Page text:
Image via WikipediaTomorrow I see a new doctor, and truth be told I am not looking forward to the appointment. I decided awhile ago that I would let go of trying to "treat" my chronic illness by going on an endless string of doctors appointments looking for a "cure" or someone to "fix me." For four years I struggling with trying to alleviate the symptoms of my chronic illnesses through the medical approach. Then in 2008, I started to accept that, for dysautonomia, fibromyalgia and chronic fatigue, there were simply no magic pills or procedures for me, just self-directed, self-help symptom management.
After four years of constant medical appointments, I tired of trying what seemed like an endless string of medications that were long on side-effects and short on relief. Ditto for the trigger point injections, deep injections and other procedures. I can't recall how many times I have been referred to physical therapy, pool therapy and occupational therapy combined.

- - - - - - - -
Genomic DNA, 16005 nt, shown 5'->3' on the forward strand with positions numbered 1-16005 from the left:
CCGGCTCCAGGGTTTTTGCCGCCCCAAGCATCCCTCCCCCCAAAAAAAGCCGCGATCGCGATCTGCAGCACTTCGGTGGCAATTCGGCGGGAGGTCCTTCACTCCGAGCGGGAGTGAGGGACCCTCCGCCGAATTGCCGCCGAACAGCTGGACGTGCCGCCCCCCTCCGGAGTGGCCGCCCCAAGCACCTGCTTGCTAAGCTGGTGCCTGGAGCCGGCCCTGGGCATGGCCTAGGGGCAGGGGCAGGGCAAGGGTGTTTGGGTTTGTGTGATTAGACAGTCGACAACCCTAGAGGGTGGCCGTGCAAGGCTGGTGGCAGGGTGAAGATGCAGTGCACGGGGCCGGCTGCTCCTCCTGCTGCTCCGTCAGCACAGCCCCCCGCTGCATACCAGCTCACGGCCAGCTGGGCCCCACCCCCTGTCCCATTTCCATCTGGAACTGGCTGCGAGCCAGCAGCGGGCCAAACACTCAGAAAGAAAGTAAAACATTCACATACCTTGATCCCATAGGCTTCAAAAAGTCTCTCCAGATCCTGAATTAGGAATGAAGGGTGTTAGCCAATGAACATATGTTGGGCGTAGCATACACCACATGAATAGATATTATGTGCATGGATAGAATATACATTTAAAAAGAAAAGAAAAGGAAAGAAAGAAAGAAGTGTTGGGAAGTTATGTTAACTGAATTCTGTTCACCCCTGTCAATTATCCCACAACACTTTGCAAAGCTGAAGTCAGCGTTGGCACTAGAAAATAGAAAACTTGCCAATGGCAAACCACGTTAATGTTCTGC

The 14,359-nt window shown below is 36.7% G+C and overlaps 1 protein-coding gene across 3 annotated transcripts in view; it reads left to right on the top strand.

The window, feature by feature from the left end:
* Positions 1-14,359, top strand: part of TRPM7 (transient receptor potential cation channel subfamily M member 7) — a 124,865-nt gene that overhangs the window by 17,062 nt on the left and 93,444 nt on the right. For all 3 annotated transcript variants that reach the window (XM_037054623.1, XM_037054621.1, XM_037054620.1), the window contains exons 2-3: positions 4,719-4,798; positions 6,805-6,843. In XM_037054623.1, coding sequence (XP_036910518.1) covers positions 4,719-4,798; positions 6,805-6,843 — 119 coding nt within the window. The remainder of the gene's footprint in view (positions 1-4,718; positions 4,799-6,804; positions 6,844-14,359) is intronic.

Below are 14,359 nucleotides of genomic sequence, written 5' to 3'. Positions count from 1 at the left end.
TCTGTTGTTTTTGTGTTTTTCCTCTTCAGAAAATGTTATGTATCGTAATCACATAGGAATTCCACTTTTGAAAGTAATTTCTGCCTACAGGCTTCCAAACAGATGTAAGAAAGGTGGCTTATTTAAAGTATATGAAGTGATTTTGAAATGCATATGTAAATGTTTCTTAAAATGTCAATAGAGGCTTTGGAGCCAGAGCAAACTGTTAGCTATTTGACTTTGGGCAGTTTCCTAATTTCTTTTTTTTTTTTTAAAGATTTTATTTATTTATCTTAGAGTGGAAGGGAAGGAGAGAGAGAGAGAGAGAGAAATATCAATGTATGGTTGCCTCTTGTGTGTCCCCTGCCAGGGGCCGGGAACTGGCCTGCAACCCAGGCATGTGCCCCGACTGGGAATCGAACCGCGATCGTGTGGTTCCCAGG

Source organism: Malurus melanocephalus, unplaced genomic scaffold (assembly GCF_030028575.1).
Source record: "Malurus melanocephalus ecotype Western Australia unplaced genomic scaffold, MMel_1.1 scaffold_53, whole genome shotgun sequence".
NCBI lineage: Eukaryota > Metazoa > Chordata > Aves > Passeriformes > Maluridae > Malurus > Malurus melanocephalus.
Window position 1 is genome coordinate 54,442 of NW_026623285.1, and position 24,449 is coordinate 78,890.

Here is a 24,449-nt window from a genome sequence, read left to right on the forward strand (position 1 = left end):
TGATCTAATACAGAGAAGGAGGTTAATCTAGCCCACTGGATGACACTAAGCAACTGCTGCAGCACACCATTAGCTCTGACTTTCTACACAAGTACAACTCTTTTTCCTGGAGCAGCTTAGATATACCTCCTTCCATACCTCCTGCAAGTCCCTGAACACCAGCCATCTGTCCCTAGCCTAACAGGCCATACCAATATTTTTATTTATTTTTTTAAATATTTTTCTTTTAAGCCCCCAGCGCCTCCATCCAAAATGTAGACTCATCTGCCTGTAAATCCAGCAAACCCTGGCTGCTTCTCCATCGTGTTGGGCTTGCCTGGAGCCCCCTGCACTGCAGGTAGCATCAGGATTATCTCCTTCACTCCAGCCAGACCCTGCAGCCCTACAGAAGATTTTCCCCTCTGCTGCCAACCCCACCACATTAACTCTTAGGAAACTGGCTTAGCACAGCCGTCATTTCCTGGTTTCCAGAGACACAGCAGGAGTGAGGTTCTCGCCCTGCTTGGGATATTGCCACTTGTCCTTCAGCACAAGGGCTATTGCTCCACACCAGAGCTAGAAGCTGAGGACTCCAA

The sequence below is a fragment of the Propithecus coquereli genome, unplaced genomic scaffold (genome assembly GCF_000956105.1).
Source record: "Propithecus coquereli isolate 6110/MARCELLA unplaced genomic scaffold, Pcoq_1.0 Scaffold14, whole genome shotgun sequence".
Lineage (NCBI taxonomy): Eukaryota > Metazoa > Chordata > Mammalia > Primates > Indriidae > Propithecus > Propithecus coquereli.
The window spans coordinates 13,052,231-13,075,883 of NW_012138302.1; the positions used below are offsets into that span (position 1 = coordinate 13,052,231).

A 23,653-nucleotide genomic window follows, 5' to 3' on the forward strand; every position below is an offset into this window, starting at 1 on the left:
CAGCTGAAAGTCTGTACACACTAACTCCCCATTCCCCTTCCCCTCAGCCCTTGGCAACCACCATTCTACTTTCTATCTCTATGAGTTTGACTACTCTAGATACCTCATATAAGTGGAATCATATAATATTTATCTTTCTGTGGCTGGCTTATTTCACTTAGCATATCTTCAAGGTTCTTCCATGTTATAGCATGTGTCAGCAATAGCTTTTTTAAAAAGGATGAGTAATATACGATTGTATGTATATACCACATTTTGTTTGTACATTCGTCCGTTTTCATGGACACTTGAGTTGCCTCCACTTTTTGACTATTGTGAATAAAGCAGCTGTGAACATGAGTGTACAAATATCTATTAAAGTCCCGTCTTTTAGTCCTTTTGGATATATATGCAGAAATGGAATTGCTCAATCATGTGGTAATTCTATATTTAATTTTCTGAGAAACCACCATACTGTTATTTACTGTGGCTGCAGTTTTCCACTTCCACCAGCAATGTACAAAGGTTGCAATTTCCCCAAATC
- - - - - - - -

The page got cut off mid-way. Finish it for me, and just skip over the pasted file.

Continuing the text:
Initially, I obediently trotted off to these appointments aspiring to be the compliant patient. With every prescribed course of action, I started learning all the ways that helpful and well-intentioned health professionals could make my symptoms worse: massage, warm water pool therapy, exercise, medications, etc. I got to the point where I started dissuading my doctors from prescribing slightly different treatments, often persuasively voicing my objections each time something new was about to be prescribed, citing my prior failed attempts at a similar course of action.
I know that I am frustrated that there is no cure for what ails me. I appreciate that many health professionals feel like a failure when they can't seem to help me get better too. I appreciate the honest ones who join me in my annoyance and quickly replace the ones who, in their chagrin, resort to "blaming the patient" for not getting better.
I hope my appointment with a new rheumatologist tomorrow goes well. I am approaching it how I think Mel Brooks would:
"Hope for the Best. Expect the worst. Life is a play. We're unrehearsed."